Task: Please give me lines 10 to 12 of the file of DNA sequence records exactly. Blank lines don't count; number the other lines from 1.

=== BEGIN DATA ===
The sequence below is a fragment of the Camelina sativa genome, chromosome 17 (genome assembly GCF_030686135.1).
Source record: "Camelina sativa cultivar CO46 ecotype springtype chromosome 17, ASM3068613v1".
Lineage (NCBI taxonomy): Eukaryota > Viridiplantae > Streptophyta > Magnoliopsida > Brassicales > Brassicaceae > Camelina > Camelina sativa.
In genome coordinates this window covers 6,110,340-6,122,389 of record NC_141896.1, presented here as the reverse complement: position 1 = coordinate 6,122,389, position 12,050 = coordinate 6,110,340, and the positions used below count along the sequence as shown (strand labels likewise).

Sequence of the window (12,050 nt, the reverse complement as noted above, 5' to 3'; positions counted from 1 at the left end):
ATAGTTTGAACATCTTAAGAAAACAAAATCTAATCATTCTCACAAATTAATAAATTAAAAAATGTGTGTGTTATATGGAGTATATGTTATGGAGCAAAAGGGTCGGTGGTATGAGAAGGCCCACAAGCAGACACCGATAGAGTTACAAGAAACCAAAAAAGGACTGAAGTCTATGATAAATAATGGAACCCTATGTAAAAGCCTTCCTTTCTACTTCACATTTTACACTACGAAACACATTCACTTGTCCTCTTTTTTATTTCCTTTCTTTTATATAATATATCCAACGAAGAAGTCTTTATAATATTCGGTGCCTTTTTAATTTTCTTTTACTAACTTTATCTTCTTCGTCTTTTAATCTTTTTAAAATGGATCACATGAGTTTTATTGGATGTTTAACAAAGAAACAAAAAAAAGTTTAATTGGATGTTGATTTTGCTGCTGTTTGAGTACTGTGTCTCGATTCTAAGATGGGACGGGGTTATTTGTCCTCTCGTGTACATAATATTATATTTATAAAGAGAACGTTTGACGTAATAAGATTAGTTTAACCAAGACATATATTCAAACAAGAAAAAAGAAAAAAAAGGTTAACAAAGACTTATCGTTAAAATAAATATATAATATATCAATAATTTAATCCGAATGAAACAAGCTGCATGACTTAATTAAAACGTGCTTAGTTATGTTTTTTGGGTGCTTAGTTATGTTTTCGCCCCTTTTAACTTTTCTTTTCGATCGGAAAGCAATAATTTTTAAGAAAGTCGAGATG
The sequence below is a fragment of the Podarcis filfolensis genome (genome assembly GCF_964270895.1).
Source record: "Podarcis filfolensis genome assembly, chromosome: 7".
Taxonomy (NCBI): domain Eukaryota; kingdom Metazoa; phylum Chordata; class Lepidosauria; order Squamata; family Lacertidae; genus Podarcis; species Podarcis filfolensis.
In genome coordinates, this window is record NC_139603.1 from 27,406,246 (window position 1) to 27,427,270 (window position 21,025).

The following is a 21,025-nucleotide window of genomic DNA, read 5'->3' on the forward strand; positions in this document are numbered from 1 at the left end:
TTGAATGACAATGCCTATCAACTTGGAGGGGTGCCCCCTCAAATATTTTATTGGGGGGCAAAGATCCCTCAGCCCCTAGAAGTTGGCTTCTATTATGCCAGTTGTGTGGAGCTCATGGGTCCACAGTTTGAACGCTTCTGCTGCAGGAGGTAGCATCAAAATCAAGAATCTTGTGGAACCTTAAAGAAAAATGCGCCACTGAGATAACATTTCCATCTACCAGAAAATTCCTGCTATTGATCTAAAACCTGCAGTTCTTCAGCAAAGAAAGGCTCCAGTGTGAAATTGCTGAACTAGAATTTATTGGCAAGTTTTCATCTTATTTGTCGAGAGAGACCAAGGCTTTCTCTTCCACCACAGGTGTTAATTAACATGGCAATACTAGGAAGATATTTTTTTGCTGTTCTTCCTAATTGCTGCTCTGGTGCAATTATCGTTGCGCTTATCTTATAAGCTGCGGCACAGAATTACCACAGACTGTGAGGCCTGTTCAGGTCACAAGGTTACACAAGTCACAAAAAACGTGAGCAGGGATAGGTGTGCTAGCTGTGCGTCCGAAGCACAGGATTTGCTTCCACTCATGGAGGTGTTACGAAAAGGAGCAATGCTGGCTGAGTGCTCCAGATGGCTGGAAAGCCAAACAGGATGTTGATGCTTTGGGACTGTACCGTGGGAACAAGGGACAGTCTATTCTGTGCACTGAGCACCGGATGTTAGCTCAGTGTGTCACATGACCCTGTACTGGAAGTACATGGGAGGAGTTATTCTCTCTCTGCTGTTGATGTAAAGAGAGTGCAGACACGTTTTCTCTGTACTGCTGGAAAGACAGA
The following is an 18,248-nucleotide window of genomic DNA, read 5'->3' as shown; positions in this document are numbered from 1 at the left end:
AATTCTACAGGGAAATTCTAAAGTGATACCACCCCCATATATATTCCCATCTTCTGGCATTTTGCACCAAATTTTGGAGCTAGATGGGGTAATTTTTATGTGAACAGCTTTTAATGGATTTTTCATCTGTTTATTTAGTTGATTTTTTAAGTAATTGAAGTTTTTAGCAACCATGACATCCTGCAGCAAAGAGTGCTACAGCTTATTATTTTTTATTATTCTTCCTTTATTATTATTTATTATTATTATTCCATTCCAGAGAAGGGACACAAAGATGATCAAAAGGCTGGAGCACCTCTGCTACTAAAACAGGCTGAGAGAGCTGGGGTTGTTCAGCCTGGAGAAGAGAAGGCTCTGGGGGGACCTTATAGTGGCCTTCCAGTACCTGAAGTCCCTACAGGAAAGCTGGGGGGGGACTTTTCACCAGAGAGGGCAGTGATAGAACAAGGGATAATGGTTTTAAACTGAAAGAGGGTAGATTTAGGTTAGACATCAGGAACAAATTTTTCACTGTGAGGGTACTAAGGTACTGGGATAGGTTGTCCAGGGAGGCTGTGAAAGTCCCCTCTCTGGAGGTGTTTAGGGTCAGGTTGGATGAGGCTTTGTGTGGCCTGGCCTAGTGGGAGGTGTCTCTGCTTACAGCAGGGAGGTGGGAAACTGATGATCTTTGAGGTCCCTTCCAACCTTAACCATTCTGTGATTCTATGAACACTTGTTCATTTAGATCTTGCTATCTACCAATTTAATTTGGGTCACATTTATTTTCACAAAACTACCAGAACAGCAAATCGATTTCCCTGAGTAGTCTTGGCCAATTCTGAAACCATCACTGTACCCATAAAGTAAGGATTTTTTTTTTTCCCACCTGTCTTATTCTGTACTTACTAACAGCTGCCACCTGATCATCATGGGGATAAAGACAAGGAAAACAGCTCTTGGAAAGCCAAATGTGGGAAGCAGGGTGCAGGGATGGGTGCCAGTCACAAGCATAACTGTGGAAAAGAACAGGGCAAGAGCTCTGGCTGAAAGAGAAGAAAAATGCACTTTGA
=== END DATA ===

In genome coordinates, this window is record NC_139603.1 from 27,406,246 (window position 1) to 27,427,270 (window position 21,025).

The following is a 21,025-nucleotide window of genomic DNA, read 5'->3' on the forward strand; positions in this document are numbered from 1 at the left end:
TTGAATGACAATGCCTATCAACTTGGAGGGGTGCCCCCTCAAATATTTTATTGGGGGGCAAAGATCCCTCAGCCCCTAGAAGTTGGCTTCTATTATGCCAGTTGTGTGGAGCTCATGGGTCCACAGTTTGAACGCTTCTGCTGCAGGAGGTAGCATCAAAATCAAGAATCTTGTGGAACCTTAAAGAAAAATGCGCCACTGAGATAACATTTCCATCTACCAGAAAATTCCTGCTATTGATCTAAAACCTGCAGTTCTTCAGCAAAGAAAGGCTCCAGTGTGAAATTGCTGAACTAGAATTTATTGGCAAGTTTTCATCTTATTTGTCGAGAGAGACCAAGGCTTTCTCTTCCACCACAGGTGTTAATTAACATGGCAATACTAGGAAGATATTTTTTTGCTGTTCTTCCTAATTGCTGCTCTGGTGCAATTATCGTTGCGCTTATCTTATAAGCTGCGGCACAGAATTACCACAGACTGTGAGGCCTGTTCAGGTCACAAGGTTACACAAGTCACAAAAAACGTGAGCAGGGATAGGTGTGCTAGCTGTGCGTCCGAAGCACAGGATTTGCTTCCACTCATGGAGGTGTTACGAAAAGGAGCAATGCTGGCTGAGTGCTCCAGATGGCTGGAAAGCCAAACAGGATGTTGATGCTTTGGGACTGTACCGTGGGAACAAGGGACAGTCTATTCTGTGCACTGAGCACCGGATGTTAGCTCAGTGTGTCACATGACCCTGTACTGGAAGTACATGGGAGGAGTTATTCTCTCTCTGCTGTTGATGTAAAGAGAGTGCAGACACGTTTTCTCTGTACTGCTGGAAAGACAGA